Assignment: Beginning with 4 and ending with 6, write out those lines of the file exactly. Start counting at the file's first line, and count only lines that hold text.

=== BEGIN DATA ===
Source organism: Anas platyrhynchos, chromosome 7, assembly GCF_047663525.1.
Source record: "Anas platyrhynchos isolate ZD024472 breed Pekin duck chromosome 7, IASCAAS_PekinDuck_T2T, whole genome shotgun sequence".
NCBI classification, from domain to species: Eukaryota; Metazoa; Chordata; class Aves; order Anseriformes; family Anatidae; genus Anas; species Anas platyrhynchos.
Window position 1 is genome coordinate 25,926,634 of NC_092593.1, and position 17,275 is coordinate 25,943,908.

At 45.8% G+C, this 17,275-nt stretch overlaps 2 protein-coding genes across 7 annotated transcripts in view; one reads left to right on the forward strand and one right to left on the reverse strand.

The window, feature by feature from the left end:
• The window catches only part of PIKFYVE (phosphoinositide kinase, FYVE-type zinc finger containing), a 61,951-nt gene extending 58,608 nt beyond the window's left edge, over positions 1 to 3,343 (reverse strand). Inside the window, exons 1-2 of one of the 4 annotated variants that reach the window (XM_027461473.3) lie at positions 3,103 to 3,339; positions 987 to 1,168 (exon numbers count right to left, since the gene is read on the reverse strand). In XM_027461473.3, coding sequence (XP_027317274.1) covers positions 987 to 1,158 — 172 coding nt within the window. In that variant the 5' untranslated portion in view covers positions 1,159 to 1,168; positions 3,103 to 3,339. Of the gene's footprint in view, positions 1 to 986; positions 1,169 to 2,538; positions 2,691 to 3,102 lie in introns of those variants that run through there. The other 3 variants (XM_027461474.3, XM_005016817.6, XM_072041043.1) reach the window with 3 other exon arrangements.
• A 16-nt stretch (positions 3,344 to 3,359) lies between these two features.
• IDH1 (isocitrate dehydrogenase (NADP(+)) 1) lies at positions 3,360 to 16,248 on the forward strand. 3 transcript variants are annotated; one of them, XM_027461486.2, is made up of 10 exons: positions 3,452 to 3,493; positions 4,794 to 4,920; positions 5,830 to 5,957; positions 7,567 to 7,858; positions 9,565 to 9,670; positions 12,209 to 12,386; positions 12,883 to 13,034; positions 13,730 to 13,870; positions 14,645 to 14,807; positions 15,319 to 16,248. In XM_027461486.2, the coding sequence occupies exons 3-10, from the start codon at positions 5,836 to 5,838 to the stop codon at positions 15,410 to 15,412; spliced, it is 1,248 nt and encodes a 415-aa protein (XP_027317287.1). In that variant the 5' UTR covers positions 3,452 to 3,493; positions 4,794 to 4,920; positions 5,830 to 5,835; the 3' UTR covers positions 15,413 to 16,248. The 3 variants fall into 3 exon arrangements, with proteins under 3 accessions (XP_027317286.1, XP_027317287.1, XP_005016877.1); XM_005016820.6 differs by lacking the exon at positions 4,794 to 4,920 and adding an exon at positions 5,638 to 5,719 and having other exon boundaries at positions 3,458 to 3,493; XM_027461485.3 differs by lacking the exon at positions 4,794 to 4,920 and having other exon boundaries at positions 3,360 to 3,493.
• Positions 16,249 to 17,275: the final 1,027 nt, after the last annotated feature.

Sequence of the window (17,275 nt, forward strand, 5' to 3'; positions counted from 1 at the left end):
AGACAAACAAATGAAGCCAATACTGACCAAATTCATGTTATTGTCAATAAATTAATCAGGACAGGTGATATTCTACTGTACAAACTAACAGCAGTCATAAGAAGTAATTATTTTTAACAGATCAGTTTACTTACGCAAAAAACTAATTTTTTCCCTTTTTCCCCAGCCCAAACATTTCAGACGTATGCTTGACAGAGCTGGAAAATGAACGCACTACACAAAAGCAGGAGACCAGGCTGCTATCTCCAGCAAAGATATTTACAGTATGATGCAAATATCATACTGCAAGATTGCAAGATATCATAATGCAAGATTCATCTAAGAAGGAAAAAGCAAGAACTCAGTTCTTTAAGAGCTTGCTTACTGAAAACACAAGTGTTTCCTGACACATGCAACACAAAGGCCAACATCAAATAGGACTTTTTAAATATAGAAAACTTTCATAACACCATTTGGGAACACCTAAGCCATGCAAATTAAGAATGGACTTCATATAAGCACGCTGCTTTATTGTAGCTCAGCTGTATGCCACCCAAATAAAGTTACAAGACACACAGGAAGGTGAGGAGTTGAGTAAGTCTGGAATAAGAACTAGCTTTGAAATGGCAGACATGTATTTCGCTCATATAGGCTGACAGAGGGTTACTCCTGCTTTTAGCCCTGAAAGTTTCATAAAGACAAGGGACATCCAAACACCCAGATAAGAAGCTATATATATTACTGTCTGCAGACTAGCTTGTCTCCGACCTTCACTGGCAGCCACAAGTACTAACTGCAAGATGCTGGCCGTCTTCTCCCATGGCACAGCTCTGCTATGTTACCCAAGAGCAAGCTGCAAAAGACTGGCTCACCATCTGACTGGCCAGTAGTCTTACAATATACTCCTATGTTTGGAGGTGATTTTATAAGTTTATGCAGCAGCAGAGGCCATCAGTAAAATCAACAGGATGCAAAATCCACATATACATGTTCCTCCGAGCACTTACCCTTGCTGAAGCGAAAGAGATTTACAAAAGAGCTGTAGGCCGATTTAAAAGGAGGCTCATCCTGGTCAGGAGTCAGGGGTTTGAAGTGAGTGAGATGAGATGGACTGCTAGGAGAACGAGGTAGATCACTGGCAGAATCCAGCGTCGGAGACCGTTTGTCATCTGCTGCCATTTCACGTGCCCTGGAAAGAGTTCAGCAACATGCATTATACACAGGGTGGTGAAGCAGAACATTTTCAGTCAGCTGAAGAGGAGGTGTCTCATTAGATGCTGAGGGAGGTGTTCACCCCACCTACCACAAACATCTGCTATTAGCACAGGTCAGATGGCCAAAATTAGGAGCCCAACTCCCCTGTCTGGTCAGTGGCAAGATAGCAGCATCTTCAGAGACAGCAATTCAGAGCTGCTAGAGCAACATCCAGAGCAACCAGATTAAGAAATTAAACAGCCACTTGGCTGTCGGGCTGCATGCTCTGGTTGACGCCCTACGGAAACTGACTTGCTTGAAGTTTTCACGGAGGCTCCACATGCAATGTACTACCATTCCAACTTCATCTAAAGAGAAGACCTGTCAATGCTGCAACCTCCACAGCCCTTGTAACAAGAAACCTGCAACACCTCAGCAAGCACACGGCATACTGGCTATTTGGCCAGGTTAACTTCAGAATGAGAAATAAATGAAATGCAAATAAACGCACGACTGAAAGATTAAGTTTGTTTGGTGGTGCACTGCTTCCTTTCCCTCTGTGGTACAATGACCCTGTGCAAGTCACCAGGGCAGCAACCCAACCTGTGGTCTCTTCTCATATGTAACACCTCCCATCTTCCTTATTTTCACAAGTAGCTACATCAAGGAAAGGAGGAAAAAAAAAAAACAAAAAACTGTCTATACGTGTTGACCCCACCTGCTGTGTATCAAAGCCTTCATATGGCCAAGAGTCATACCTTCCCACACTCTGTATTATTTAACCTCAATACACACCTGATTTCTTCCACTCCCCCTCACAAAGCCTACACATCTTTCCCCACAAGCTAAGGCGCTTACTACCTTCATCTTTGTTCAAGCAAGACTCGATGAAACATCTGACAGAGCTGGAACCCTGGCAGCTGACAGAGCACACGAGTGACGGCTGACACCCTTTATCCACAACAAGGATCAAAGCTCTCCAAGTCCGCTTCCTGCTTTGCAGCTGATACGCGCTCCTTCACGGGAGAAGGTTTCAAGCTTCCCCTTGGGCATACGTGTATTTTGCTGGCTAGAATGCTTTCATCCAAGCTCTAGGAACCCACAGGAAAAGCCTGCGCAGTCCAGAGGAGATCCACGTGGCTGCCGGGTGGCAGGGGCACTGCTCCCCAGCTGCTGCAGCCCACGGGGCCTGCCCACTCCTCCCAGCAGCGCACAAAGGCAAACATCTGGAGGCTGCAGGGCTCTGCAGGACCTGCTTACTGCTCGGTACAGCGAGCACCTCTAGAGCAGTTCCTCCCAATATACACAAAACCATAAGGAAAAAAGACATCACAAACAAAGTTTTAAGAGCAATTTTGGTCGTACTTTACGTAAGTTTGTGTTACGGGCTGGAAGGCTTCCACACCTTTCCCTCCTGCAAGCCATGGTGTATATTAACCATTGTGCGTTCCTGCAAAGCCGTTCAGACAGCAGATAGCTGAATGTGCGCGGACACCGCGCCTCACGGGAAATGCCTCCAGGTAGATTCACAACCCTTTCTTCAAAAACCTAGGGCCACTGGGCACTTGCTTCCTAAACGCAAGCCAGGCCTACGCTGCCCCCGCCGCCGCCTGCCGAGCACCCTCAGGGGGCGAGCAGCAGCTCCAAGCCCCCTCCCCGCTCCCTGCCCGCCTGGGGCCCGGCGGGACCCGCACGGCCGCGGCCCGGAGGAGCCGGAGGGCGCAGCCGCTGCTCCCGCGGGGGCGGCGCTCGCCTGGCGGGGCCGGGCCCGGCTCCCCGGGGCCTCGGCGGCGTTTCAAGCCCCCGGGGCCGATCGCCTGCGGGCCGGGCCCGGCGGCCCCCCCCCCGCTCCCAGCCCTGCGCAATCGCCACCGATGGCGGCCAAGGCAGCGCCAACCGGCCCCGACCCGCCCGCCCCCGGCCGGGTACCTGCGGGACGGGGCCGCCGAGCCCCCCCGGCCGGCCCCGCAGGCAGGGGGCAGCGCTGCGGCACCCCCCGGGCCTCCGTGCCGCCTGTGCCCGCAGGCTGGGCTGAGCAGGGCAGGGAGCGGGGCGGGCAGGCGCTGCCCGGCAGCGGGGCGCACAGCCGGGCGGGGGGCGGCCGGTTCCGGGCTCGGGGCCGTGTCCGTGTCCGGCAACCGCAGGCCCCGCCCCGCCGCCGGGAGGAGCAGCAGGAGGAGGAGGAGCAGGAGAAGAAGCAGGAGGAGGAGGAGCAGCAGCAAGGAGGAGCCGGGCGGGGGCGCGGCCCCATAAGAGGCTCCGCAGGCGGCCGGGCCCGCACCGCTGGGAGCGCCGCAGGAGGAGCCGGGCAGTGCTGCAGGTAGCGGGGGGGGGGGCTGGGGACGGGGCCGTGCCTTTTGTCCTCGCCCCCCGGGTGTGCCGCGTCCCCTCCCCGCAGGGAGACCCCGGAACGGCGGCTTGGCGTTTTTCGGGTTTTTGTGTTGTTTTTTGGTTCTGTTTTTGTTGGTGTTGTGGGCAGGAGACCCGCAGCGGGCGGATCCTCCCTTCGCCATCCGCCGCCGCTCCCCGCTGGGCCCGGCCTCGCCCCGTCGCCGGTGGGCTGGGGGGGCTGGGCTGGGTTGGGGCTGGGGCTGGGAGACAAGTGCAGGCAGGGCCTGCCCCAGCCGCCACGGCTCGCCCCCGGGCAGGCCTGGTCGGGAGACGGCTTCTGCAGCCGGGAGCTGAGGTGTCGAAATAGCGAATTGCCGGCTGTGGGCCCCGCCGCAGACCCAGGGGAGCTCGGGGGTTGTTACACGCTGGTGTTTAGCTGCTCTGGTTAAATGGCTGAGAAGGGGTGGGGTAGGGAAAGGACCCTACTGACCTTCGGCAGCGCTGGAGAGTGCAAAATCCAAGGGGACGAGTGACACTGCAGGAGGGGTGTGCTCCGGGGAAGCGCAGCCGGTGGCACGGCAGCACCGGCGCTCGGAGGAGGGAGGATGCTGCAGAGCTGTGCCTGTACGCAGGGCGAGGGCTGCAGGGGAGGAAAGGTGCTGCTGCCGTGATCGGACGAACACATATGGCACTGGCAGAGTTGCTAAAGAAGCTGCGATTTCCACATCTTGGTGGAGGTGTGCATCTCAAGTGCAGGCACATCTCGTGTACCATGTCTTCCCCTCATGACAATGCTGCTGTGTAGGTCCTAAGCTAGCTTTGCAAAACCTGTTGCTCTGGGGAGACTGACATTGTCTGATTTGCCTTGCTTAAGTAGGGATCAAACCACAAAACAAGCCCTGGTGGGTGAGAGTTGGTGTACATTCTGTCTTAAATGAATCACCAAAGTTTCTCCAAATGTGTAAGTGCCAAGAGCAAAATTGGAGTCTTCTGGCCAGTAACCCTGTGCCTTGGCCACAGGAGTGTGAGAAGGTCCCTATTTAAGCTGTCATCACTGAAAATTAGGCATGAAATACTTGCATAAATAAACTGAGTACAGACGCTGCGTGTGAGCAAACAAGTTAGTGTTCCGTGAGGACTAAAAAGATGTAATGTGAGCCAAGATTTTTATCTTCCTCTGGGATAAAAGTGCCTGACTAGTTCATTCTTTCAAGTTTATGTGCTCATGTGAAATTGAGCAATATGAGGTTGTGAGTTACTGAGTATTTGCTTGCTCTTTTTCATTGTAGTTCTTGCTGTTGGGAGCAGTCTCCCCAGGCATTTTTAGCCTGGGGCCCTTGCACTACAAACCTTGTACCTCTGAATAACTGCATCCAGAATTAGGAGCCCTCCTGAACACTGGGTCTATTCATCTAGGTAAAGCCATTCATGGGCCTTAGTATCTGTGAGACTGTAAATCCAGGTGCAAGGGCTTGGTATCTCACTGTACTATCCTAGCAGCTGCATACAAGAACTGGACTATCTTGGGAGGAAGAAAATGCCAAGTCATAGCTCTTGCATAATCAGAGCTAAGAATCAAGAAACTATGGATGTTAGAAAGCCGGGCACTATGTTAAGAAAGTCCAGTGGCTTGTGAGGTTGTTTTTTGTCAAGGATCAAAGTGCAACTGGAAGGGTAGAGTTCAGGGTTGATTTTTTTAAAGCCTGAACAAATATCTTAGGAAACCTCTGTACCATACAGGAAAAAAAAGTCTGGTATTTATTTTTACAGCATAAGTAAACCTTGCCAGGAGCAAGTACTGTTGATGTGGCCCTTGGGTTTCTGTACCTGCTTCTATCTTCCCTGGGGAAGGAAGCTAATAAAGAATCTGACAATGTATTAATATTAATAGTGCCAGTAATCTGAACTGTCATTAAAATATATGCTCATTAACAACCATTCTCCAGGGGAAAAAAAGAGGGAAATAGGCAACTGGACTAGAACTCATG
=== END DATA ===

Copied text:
Window position 1 is genome coordinate 25,926,634 of NC_092593.1, and position 17,275 is coordinate 25,943,908.

At 45.8% G+C, this 17,275-nt stretch overlaps 2 protein-coding genes across 7 annotated transcripts in view; one reads left to right on the forward strand and one right to left on the reverse strand.

The window, feature by feature from the left end: